4/ CRITICAL How does your response to Sassoon’s “On Passing the New Menin Gate” make you reassess your reaction to war memorials in your own country? Try to be as honest as you can about this.
I was admittedly taken aback by Sassoon’s poem as it challenged my own understanding of war memorials. I visited my grandparents who live in a little town called Greta within the Hunter Valley last weekend. In the local cemetery I passed a memorial that commemorated those that had died in war. There were roughly 20 graves laid out for those that served in the World Wars. It was striking considering the size of the town in that time and was a powerful reminder for me, that carried into the examination of war poetry.
I would contend that memorials in the current time serve an important function of remembrance and possess a substantial educational purpose. The Australian War Memorial, for example, is a vital repository of Australian history (albeit one subject to debate as I will discuss later). It is important for posterity these events be commemorated visibly and publicly. In my experience they are for remembrance, not glorification. I did some research on the memorial in question and discovered the following:
At the opening ceremony in 1927, these words were spoken: ‘It was resolved that here at Ypres, where so many of the missing are known to have fallen, there should be erected a memorial worthy of them which should give expression to the nation’s gratitude for their sacrifice and their sympathy with those who mourned them. A memorial has been erected which, in its simple grandeur, fulfils this object, and now it can be said of each one in whose honour we are assembled here today: “He is not missing; he is here!” ‘https://allpoetry.com/On-Passing-The-New-Menin-Gate
Traffic is halted and The Last Post is played daily at the memorial, which attracts a fair volume of local tourism. I would consider those to be highly positive outcomes. Such a strong visual reminder should (hopefully) discourage the repetition of such awful, meaningless tragedy, but I do understand his possible frustration at the lack of greater acknowledgement and true representation of the horrors of war. Impressive monuments can be a poor medium to convey the mud, blood and death of the trenches. He may also have taken issues with its scope in light of the fear that it glorifies war rather than serves a sobering reminder of its inevitable consequences. It is possible to interpret the line of ‘nation’s gratitude for their sacrifice’ as only a breath away from ‘Dulce decorum est pro patria mori.’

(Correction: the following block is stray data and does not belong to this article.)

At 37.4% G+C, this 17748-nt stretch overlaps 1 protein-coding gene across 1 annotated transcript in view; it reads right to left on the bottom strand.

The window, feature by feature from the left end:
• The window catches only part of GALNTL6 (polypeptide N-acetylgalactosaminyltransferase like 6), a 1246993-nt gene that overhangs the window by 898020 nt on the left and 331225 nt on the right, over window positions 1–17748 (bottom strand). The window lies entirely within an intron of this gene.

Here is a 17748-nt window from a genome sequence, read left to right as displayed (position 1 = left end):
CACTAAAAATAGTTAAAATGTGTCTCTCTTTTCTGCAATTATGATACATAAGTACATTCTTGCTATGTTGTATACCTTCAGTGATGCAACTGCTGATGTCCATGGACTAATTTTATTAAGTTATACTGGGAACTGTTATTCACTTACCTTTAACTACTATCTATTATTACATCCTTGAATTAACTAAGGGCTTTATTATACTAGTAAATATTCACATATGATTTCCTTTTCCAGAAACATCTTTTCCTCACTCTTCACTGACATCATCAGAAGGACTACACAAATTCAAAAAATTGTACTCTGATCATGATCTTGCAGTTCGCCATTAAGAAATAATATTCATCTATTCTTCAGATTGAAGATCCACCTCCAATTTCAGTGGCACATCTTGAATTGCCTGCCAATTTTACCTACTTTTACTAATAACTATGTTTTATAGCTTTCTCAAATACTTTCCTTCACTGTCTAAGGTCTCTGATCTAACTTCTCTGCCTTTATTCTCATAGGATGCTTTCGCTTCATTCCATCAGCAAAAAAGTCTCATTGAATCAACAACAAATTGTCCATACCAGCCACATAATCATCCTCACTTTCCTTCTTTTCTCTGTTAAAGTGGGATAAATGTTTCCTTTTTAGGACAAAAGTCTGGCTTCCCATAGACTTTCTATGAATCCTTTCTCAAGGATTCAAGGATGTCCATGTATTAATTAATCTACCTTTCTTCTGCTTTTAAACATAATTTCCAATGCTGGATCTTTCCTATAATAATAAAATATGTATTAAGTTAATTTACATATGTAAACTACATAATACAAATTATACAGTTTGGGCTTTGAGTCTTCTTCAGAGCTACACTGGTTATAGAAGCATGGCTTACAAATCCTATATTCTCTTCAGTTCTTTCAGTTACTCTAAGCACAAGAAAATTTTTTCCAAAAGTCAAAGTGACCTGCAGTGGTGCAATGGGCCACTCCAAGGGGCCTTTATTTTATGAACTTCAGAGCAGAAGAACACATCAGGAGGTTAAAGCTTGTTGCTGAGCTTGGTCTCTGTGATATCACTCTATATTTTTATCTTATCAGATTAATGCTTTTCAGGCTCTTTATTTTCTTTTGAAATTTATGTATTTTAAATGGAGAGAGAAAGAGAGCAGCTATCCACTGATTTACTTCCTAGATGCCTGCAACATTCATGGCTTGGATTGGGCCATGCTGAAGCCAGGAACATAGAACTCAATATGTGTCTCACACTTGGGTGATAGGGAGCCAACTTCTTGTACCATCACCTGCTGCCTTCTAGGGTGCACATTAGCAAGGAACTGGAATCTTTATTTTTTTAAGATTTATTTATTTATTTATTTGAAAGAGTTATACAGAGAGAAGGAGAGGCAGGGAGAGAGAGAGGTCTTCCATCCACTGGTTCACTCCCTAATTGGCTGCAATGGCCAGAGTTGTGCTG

In a similar vein, the most recently proposed expansion to the Australian War Memorial has attracted criticism, being labelled ” a slipshod and arrogant exercise in public administration, a deeply flawed process … The work, the Memorial development, is unnecessary and has many objectionable features.” Part of the proposal is to demolish the design award winning Anzac Hall and replace much of the space with decommissioned vehicles and aircraft.
As one Australian war widow noted:
“Replacing it with a gigantic structure to display decommissioned military hardware and an F-111 fighter jet serves to distract and distance us from the understanding of commemorating and honouring our war dead. Bigger does not mean better, and more expensive does not buy broad commemoration”https://www.abc.net.au/news/2020-07-15/australian-war-memorial-development-criticised-inquiry/12456226
When I consider that this is the same as the concerns that underpin Sassoon’s work, I become much more understanding of them. Remembrance cannot turn into worship or glorification.
3 thoughts on “Blog #2: They Will Be Remembered”
This was certainly a thought-provoking post, Andrew; you offer an excellent and well-rounded critique of Sassoon’s “On Passing the New Menin Gate”. What I thought you asserted particularly well was that war memorials “are for remembrance, not glorification”, and proceeded to illustrate the various viewpoints of this topic. Your discussion discerns an appreciation of war memorials, though also acknowledges the harrowing nature of war within itself. This was an articulate and carefully considered piece, though perhaps be a tad mindful of sentence structure and clarity at times. Nonetheless, you approached this topic with admirable respect and sensitivity to such confronting events of the past. A great read! – Mariama 😊
A thoughtful reflection on the meaning and place of memorials. Your challenge does meet Sassoon but it would be interesting to hear him out on why he was so angry about the Menin Gate. Maybe there was so much anguish for him in the events of the time that nothing could relieve that pain.